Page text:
and "The Hater" by John Faulk-
PROF. FRANK Huntley of the
English department considered the
whole investigation very foolish.
"Those who read for obscenity
could find plenty of material, but
this method of reading is not the
one stressed in schools," he con-
Prof. Huntley emphasized that
what is taken out of context
doesn't receive the emphasis that
it does in the book.
Prof. Allan Seager, also of the
English department, said that to
his knowledge these authors are
not pornographic. "The intention
of the authors must be noted," he
Specifically commenting on the
books cited by the committee, Prof.
Joe L. Davis of the English depart-
ment called "The Wayward Bus"
"a lesser work of a major writer"
and "Dollar Cotton" the formula
Meet on Cruiser 'Helena
En Route to Pearl Harbor
ABOARD USS HELENA, En-Route to Hawaii -(i) - The direc-
tion of U.S. foreign and domestic policies after next Jan. 20 was under
formal consideration by President-elect Dwight D. Eisenhower and
eight key advisors yesterday as the cruiser Helena knifed through
sunny seas toward Pearl Harbor.
The secretaries of state, treasury, interior and the attorney gen-
eral of the incoming Republican administration were present.
* * * *
THE KOREAN WAR was believed the main subject of discus-
sion, but whatever decisions reached will not be announced.
Eisenhower's press secretary, j
of Erskine Caldwell with original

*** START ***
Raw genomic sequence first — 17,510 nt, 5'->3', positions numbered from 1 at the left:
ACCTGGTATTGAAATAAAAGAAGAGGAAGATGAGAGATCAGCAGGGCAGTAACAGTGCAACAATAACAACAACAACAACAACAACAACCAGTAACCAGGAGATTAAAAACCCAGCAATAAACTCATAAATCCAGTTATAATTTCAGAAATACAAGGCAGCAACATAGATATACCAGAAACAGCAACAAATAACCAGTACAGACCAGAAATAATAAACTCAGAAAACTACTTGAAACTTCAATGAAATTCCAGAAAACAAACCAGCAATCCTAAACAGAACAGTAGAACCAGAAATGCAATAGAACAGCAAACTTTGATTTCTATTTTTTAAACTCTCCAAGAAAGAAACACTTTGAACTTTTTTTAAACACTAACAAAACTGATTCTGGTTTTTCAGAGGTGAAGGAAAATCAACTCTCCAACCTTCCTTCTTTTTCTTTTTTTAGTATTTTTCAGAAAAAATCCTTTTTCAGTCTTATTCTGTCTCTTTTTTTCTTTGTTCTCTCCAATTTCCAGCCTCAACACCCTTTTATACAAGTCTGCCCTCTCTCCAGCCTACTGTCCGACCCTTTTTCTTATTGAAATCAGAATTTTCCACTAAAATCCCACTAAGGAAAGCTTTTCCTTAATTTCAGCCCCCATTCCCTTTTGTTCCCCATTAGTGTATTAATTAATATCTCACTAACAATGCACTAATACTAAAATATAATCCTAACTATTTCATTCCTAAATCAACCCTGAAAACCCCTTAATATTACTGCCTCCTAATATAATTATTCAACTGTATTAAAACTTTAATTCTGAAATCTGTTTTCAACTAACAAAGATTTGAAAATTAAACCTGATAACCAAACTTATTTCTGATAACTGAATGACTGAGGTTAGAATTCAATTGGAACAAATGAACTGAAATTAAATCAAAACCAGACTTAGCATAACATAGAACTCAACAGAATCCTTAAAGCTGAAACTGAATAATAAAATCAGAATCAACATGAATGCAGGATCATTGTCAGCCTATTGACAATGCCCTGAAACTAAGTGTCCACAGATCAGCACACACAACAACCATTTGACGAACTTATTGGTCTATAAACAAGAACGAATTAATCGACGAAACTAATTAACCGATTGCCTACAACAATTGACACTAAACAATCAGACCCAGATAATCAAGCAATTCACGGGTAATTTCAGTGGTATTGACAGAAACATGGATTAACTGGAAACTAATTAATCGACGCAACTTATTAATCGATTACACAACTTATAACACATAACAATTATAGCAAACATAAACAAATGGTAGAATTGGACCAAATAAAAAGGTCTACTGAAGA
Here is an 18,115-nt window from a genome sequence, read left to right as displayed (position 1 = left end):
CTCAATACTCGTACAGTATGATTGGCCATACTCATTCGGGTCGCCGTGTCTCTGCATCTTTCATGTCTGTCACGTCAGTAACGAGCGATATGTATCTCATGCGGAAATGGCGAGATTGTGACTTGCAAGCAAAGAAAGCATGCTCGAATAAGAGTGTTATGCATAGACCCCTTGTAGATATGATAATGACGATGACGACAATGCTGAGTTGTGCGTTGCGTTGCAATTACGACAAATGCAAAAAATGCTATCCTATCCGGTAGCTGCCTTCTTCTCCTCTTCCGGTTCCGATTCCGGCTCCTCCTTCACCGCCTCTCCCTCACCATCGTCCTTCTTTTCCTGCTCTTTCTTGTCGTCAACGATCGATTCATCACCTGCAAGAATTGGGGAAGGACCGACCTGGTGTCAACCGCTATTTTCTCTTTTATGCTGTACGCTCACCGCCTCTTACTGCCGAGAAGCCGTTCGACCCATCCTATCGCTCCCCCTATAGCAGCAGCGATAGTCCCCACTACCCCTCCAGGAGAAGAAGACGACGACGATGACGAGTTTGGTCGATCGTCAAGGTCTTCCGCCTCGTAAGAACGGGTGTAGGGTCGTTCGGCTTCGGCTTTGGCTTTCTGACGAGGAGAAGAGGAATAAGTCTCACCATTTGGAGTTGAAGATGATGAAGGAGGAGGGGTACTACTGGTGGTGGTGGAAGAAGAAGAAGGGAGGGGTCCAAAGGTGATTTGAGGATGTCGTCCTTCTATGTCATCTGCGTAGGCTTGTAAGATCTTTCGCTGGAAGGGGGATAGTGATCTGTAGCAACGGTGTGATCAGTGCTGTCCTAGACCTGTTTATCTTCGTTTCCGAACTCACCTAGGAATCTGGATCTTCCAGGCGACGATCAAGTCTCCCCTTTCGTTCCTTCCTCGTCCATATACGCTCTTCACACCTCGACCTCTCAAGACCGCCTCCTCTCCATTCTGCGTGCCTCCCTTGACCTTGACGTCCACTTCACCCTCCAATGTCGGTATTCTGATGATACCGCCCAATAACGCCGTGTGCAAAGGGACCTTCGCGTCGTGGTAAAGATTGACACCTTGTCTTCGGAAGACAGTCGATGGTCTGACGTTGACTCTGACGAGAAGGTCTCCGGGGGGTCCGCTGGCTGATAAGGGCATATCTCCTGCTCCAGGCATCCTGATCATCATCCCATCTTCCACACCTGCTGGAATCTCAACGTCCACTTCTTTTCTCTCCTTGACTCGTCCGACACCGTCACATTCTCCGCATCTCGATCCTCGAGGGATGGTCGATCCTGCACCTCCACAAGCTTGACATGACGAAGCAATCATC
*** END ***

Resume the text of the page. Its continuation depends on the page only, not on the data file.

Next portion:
The House hearings held thus
far have resulted in a motion for
stricter laws concerning transpor-
tation of obscene literature across
state lines and through the mails,
but no censorship has been re-
Two University students and
one graduate are among the nine
Michigan applicants for Rhodes
scholarships, to be interviewed by
the Michigan Selection Commit-
The three will be competing with
400 other American students for
scholarships for study at Oxford
They are Calvin Seerveld, Grad.,
Richard Sewell, '53, Associate
Sports Editor of The Daily, and
Thornton Maxwell, a former stu-
James C. Hagerty, made clear
that even the subjects discussed
wvould not be disclosed, at this
time and probably not until aft-
er the new administration takes
office Jan. 20.
However, one source close to Ei-
senhower squelched recurring re-
ports that the general favored en-
larging the Korean War.
"Nothing is definite yet," the
* * *
EISENHOWER made clear at a
press conference before leaving
Korea that while "much will be
done" to improve the Allied posi-
tion, he did not want to enlarge
Yesterday, Hagerty said flat-
ly "we will make no statement
The Helena was due to complete
its 3,300-mile trip from. Guam at
9 a.m. Thursday, Hawaiian time
(2 p.m., EST). Eisenhower and his
staff are expected to continue their
meetings at Pearl Harbor for at
least two days.
Hagerty said he could not say
what Eisenhower's itinerary would
be after he left the islands.
JERUSALEM - (P) - The Is-
raeli Knesset parliament yester-
day elected Itzhak Ben-Zvi, 68-
year-old leader of the Labor par-
ty to be this young nation's sec-
He will be sworn in .tomorrow
for a five-year term.
The President-elect came here
in 1907 after pogroms in Russia,
where he was born in 1884, spurred
his ambition to work with Weiz-
mann in moulding the nation. For
nearly 30 years, before independ-
ence was won, Ben-Zvi was the
principal spokesman for Palestine
Jewry on the spot while Weizmann
appealed for support abroad.
Ben-Zvi is a scholar, noted for